Resistance Culture, Transformation and the Expression of Freedom, paper delivered in Glasgow at the Sechaba Festival in 1990, Mongane Wally Serote
The success of the Anti-Apartheid Movement was based on the tireless activities of individuals, groups and nations, uniting across the world because they believed in equality for all, regardless of race, religion, gender or class. Culture acted as the great unifier, with events spanning the arts, showcasing South African/African talent alongside the more familiar and home-grown, proving that awareness raising and activism could be at once enjoyable, exhilarating and hard-hitting.
‘Support is Visual’ the leaflet said at first glance, a glance that stopped me in my tracks. I was struck by the unusual, yet powerful slogan, and started thinking about the necessity of visual support.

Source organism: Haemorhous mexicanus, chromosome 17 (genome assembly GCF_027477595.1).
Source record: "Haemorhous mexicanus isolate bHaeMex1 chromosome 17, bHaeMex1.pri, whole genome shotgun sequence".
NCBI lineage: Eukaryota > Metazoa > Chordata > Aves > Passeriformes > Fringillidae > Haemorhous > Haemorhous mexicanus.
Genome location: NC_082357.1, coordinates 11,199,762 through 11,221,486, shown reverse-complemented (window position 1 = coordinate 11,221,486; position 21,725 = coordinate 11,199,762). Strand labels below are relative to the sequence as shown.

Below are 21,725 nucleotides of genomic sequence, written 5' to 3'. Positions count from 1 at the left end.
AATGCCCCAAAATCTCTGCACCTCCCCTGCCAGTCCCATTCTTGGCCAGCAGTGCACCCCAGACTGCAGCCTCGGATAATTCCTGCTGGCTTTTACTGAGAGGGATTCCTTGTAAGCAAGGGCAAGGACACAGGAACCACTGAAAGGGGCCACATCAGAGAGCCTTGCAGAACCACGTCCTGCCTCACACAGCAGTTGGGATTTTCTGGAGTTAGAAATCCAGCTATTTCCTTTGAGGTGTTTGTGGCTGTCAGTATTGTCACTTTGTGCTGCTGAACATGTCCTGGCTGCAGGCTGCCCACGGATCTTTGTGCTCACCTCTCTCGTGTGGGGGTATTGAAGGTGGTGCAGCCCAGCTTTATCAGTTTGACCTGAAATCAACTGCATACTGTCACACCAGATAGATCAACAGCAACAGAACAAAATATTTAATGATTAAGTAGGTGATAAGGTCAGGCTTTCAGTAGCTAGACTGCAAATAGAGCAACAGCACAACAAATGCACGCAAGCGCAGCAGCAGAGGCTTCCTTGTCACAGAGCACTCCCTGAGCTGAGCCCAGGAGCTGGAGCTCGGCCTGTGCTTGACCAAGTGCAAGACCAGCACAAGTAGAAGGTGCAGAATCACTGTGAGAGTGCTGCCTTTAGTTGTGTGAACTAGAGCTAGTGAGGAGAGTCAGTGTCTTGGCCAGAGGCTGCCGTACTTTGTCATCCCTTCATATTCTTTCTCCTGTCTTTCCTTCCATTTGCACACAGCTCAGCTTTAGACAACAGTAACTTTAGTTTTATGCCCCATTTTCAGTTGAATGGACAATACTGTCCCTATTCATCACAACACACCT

Over a month spent in amongst the stacks, working on the Scottish Committee Anti-Apartheid Movement Collection, has drawn my attention to the vast array of ways that people displayed their support; from stickers, to diaries, greetings cards, plastic bags, leaflets, flyers, banners and sashes. Not to mention posters of every size, painted by hand or printed in their hundreds, and letterheads; providing a constant reminder of what was being fought for.
echo: “a reflection of sound, arriving at the listener some time after the direct sound”
Of the quartet of striking archival images chosen to welcome researchers to our Reading Room, both on the signage outside and the glass banners inside, it is the Paul Robeson image which, to me, most keenly reflects the nature of our remit here. Robeson sings out to that Glasgow May Day 1960 crowd, but his message echoes down, 56 years to the month, saying to us now – listen again, and look!